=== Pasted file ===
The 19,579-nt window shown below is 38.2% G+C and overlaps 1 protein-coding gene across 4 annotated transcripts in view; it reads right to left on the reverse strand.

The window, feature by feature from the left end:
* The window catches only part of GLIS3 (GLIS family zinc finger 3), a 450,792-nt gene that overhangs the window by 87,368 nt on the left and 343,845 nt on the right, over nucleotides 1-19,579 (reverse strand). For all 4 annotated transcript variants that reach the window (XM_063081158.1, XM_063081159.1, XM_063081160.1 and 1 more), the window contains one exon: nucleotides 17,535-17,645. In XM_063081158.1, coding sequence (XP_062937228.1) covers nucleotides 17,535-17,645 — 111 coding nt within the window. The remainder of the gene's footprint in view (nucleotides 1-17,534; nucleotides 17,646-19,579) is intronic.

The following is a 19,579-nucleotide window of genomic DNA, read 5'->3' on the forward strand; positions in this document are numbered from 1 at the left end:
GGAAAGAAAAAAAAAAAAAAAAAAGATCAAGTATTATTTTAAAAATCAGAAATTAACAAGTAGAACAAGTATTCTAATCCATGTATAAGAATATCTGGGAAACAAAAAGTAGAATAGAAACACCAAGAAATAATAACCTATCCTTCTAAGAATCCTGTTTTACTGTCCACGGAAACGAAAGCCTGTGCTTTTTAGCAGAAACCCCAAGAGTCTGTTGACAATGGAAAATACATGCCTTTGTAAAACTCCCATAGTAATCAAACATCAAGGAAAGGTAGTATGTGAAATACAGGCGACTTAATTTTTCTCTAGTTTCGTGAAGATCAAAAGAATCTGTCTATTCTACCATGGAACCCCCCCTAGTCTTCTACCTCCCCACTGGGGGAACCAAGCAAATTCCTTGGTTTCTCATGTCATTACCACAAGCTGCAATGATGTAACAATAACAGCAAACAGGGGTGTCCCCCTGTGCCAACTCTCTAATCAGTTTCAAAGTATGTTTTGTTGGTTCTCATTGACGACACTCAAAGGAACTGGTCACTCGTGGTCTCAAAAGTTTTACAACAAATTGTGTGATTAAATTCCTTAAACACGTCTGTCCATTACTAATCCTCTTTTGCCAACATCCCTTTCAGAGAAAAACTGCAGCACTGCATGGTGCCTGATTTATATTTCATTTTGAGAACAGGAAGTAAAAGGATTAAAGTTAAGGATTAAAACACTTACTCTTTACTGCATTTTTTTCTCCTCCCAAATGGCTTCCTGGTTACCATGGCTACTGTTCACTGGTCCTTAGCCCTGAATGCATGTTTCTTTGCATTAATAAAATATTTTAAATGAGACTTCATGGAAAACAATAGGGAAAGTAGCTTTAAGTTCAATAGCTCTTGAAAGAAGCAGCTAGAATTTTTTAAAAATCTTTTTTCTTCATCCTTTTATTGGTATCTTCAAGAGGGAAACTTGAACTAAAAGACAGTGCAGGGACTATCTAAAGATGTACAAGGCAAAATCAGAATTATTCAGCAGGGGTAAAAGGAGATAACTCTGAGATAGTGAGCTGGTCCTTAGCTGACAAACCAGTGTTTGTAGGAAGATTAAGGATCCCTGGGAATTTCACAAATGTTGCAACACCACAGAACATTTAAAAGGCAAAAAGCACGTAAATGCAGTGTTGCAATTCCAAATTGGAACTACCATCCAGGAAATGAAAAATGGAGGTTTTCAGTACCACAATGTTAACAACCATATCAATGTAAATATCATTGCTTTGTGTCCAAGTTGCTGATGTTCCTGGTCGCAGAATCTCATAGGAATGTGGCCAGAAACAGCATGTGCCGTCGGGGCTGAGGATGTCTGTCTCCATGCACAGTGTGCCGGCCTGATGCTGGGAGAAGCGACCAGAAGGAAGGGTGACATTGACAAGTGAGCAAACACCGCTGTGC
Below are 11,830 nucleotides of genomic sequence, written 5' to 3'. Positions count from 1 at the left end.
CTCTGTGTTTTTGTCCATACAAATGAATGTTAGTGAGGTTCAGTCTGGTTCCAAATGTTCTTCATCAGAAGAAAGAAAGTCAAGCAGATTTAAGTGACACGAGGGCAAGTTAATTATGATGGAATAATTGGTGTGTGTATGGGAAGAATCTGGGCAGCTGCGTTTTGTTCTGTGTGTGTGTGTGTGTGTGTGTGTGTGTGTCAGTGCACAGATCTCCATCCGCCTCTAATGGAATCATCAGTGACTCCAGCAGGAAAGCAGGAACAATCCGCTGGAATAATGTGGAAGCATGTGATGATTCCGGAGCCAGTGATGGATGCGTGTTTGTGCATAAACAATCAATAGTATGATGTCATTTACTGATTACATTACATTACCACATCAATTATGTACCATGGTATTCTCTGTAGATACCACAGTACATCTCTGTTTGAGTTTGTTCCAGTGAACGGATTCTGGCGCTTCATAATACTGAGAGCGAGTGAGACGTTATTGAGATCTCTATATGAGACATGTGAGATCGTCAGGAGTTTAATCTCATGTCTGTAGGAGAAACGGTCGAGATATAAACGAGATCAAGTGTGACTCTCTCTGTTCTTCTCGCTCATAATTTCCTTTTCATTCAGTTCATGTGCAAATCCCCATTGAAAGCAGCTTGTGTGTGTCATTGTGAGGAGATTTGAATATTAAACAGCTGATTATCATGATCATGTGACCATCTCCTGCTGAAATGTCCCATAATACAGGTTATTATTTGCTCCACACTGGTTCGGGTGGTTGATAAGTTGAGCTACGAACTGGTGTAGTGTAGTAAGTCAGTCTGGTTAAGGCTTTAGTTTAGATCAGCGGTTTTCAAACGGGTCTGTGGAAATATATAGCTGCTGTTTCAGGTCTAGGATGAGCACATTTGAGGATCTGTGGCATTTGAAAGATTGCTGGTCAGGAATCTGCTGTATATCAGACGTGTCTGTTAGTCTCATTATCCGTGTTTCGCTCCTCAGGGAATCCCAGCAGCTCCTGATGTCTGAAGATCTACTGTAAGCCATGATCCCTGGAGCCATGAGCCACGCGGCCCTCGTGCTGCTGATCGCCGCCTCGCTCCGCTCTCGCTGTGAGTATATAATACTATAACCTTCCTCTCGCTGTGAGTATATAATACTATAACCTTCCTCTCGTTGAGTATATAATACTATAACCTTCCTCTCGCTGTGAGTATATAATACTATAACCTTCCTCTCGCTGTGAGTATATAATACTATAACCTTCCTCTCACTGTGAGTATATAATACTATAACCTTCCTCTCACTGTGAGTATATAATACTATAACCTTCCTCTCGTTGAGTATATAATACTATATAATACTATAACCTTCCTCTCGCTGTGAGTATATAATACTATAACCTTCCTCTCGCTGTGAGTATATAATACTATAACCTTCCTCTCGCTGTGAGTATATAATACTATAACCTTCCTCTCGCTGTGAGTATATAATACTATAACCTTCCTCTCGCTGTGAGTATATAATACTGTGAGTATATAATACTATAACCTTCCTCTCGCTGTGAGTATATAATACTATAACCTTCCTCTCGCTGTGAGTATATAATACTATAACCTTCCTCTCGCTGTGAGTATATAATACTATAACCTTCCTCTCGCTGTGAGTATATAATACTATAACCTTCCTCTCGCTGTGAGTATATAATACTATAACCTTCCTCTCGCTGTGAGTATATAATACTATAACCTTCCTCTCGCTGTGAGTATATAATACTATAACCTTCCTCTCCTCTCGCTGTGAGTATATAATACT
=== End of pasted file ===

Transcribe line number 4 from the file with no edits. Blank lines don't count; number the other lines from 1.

The following is a 19,579-nucleotide window of genomic DNA, read 5'->3' on the forward strand; positions in this document are numbered from 1 at the left end: